Ramsuran V.,HIV Pathogenesis Programme |
Ramsuran V.,University of KwaZulu - Natal |
Ramsuran V.,Veterans Administration Research Center for and 1 Infection |
Ramsuran V.,University of Texas Health Science Center at San Antonio |
And 25 more authors.
Clinical Infectious Diseases | Year: 2011
Background. The Duffy-null trait and ethnic netropenia are both highly prevalent in Africa. The influence of pre-seroconversion levels of peripheral blood cell counts (PBCs) on the risk of acquiring human immunodeficiency virus (HIV)-1 infection among Africans is unknown. Methods. The triangular relationship among pre-seroconversion PBC counts, host genotypes, and risk of HIV acquisition was determined in a prospective cohort of black South African high-risk female sex workers. Twenty-seven women had seroconversion during follow-up, and 115 remained HIV negative for 2 years, despite engaging in high-risk activity. Results. Pre-seroconversion neutrophil counts in women who subsequently had seroconversion were significantly lower, whereas platelet counts were higher, compared with those who remained HIV negative. Comprising 27% of the cohort, subjects with pre-seroconversion neutrophil counts of <2500 cells/mm3 had a ∼3-fold greater risk of acquiring HIV infection. In a genome-wide association analyses, an African-specific polymorphism (rs2814778) in the promoter of Duffy Antigen Receptor for Chemokines (DARC -46T > C) was significantly associated with neutrophil counts (P = 7.9 × 10-11). DARC -46C/C results in loss of DARC expression on erthyrocytes (Duffy-null) and resistance to Plasmodium vivax malaria, and in our cohort, only subjects with this genotype had pre-seroconversion neutrophil counts of <2500 cells/mm3. The risk of acquiring HIV infection was ∼3-fold greater in those with the trait of Duffy-null-associated low neutrophil counts, compared with all other study participants. Conclusions. Pre-seroconversion neutrophil and platelet counts influence risk of HIV infection. The trait of Duffy-null-associated low neutrophil counts influences HIV susceptibility. Because of the high prevalence of this trait among persons of African ancestry, it may contribute to the dynamics of the HIV epidemic in Africa. © 2011 The Author.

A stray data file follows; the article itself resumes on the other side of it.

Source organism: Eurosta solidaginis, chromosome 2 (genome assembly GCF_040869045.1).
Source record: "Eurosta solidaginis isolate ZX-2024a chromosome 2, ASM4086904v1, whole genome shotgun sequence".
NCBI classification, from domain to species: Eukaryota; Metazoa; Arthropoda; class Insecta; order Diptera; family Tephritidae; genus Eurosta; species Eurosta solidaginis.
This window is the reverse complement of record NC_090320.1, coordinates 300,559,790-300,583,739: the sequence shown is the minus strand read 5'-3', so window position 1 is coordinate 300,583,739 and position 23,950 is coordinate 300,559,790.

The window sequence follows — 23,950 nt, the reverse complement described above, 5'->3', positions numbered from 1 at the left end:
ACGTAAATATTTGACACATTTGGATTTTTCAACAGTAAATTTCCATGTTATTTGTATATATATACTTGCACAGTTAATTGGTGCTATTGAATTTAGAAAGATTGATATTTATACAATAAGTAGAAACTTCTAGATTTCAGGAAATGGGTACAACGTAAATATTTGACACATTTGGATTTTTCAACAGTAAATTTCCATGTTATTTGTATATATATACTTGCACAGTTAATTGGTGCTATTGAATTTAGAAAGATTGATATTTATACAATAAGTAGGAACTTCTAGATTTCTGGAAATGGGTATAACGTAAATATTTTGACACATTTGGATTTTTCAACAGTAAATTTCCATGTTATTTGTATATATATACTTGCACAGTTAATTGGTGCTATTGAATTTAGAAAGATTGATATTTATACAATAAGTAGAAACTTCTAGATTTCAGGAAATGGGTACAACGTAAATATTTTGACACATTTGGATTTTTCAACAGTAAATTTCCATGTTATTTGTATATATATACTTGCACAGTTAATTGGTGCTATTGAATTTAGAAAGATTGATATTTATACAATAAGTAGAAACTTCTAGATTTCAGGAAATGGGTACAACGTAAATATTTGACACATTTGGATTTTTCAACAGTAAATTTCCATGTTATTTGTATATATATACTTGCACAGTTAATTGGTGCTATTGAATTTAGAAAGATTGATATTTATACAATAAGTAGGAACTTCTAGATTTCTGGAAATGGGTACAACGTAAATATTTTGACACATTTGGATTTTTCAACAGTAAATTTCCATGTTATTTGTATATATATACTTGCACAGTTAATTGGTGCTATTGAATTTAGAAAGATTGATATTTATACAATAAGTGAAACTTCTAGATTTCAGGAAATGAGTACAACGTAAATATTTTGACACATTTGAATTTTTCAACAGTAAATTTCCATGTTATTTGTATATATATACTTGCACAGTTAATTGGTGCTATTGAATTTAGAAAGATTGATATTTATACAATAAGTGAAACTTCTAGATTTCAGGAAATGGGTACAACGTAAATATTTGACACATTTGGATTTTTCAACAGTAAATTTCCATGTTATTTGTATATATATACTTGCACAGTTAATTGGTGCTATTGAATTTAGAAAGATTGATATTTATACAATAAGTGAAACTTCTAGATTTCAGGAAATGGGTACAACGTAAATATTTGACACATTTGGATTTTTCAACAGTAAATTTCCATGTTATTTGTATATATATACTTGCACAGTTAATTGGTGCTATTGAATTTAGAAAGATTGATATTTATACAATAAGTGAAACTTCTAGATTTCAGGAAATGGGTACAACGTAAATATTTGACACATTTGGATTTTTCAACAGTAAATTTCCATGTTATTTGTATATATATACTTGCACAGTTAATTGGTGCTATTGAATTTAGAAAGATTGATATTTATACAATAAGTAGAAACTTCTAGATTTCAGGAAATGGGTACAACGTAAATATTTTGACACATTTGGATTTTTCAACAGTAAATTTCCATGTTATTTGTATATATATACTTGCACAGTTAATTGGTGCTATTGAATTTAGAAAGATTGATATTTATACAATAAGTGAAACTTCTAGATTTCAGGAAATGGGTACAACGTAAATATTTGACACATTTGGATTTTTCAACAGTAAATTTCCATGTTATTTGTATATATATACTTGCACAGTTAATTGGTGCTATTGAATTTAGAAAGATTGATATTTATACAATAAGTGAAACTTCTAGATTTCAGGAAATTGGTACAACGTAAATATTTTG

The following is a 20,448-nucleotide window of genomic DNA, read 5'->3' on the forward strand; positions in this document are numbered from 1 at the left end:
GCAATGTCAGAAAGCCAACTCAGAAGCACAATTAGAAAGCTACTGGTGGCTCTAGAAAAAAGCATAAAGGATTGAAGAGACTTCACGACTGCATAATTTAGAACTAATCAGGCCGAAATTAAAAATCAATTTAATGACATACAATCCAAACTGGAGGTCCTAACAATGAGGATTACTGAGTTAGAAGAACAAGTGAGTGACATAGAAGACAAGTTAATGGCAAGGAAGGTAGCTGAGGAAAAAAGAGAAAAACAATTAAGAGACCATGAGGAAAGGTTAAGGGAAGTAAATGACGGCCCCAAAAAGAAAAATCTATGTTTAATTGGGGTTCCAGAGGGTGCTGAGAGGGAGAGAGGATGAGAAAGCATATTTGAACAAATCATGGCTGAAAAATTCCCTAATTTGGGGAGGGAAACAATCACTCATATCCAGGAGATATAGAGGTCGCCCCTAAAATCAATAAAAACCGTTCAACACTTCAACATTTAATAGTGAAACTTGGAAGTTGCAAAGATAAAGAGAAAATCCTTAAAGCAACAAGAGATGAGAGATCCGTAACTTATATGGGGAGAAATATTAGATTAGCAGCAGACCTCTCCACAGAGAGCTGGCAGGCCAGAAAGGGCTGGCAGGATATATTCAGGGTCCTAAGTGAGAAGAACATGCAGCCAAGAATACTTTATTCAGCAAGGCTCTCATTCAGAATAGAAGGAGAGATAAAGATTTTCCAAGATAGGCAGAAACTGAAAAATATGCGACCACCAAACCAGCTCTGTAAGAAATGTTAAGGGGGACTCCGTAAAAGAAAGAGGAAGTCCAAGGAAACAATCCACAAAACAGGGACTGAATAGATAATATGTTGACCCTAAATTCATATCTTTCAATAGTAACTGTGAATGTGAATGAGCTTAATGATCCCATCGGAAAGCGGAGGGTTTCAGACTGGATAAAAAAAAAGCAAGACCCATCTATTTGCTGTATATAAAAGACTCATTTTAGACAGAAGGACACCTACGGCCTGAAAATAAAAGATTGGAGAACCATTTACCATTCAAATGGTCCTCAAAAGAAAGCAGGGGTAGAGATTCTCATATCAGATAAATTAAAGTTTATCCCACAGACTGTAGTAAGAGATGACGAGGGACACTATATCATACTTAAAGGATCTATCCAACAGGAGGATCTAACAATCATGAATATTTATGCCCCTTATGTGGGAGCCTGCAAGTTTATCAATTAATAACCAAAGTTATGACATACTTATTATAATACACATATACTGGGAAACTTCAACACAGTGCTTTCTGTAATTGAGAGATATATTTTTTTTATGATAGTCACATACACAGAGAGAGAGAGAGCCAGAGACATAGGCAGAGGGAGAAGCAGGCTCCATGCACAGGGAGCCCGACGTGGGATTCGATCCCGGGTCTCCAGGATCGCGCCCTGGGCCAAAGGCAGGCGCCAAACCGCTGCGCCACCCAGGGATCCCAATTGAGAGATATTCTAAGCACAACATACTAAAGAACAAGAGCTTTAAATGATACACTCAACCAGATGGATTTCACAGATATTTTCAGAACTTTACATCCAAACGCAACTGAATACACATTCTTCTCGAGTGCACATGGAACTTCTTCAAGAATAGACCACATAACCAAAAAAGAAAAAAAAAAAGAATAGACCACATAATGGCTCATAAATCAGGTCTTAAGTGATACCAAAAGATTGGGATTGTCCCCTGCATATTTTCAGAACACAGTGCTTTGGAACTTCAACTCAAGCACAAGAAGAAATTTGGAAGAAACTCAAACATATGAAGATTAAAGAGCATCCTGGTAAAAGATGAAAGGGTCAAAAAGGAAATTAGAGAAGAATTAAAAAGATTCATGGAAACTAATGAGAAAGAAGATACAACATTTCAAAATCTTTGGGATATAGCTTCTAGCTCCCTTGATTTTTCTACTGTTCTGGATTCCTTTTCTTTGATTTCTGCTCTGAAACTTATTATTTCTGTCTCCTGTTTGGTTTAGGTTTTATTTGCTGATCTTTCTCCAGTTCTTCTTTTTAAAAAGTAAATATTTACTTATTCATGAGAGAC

Gornalusse G.G.,Veterans Administration Research Center for and 1 Infection |
Gornalusse G.G.,Center for Personalized Medicine |
Gornalusse G.G.,University of Texas Health Science Center at San Antonio |
Mummidi S.,Veterans Administration Research Center for and 1 Infection |
And 61 more authors.
Proceedings of the National Academy of Sciences of the United States of America | Year: 2015